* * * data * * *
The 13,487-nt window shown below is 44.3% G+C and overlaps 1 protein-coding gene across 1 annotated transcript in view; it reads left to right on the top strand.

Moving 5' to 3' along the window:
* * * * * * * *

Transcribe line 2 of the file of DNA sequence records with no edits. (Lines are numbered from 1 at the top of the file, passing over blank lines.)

Moving 5' to 3' along the window: